Unrepentant history nerd and karaoke diva.

I currently serve as the digital media coordinator & program assistant for the Mid-Atlantic Regional Center for the Humanities, where I wrangle bloggers and tackle our social media platforms; and as a museum assistant at the Wells Fargo History Museum in Philadelphia. I'm the proud holder of a masters degree in public history.

Some projects I've worked on: an oral history database using StoriesMatter for the Salem County Historical Society, a collection of data on school group attendance for the education department at Cleveland's Rock and Roll Hall of Fame, and the digitization of the Balch Institute Ethnic Images in Advertising Collection at the Historical Society of Pennsylvania. I also volunteer at the Alice Paul Institute in Mt. Laurel, New Jersey.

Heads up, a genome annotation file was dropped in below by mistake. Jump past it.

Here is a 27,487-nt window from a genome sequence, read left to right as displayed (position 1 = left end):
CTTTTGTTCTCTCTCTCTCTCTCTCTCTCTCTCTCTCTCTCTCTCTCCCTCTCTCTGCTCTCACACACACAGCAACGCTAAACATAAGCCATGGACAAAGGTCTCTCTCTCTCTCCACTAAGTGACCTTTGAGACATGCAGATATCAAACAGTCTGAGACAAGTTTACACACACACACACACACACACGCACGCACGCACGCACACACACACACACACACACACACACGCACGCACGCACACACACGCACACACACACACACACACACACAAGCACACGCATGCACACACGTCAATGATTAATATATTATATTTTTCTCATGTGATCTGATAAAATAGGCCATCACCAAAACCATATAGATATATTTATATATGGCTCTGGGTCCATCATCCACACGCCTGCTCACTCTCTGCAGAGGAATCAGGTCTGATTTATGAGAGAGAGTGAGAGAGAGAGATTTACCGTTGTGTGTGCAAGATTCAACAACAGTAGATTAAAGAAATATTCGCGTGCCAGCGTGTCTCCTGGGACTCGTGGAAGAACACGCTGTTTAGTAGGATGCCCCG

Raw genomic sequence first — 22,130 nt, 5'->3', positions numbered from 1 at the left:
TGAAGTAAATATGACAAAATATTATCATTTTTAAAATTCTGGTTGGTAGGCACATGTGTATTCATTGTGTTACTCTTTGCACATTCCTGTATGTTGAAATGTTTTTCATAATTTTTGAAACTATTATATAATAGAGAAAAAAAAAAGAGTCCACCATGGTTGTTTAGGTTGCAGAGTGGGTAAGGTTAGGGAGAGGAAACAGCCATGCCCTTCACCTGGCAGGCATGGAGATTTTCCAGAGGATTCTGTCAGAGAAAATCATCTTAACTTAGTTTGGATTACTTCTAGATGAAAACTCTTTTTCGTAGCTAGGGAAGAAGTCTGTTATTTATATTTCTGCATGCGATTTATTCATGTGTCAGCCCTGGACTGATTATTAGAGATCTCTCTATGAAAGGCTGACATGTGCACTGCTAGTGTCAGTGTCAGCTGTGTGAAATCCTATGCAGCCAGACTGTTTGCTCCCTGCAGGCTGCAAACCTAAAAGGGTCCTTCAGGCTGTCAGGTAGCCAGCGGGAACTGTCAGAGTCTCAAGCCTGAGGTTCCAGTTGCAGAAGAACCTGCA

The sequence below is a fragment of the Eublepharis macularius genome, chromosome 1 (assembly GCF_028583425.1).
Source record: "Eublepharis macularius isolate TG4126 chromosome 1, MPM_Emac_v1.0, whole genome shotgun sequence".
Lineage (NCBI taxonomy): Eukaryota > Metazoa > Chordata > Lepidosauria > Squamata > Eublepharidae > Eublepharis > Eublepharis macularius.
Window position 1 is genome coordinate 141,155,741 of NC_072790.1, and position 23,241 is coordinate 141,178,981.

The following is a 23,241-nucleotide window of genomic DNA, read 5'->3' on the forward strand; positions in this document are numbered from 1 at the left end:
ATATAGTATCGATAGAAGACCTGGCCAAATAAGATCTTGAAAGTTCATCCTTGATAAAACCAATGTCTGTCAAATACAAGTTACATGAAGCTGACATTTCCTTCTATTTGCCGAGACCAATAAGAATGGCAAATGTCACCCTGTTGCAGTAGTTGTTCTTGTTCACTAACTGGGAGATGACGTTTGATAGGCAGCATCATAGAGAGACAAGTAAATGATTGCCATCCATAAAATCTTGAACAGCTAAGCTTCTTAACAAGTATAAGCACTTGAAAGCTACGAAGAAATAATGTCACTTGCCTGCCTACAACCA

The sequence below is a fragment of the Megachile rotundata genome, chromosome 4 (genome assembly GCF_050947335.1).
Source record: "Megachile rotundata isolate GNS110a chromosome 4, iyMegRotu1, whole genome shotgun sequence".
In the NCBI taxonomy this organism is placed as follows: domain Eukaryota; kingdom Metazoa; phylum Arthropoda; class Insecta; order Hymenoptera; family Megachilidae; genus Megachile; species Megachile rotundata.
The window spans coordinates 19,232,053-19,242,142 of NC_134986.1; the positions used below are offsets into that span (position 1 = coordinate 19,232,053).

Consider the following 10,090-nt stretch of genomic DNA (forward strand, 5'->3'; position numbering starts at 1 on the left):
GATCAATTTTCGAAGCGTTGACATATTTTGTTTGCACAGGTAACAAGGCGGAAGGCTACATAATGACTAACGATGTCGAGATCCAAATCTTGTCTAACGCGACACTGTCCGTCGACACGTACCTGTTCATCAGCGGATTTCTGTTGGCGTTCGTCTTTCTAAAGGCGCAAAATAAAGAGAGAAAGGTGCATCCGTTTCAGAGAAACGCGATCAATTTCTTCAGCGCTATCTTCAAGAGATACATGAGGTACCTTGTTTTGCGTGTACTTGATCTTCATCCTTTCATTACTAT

I travel when possible and attend Philadelphia Orchestra and Philadelphia Chamber Music Society concerts when possible. Plays and musicals are good fun.

In my spare time I am often silly and irreverent.

 

thisbelongsinamuseum:

Over the years I’ve learned to never discuss politics, religion and abortion with other people, especially relatives, but this is the United States where everyone is paranoid and uptight about everything so I shouldn’t worry too much about it. My apologies to any Americans who were offended by that statement, but you probably just proved my point. Anyway, it’s no surprise the Museum of Contraception and Abortion is located in Bible Belt U.S.A. Just kidding! That would be blasphemous. It’s in Vienna, Austria of course.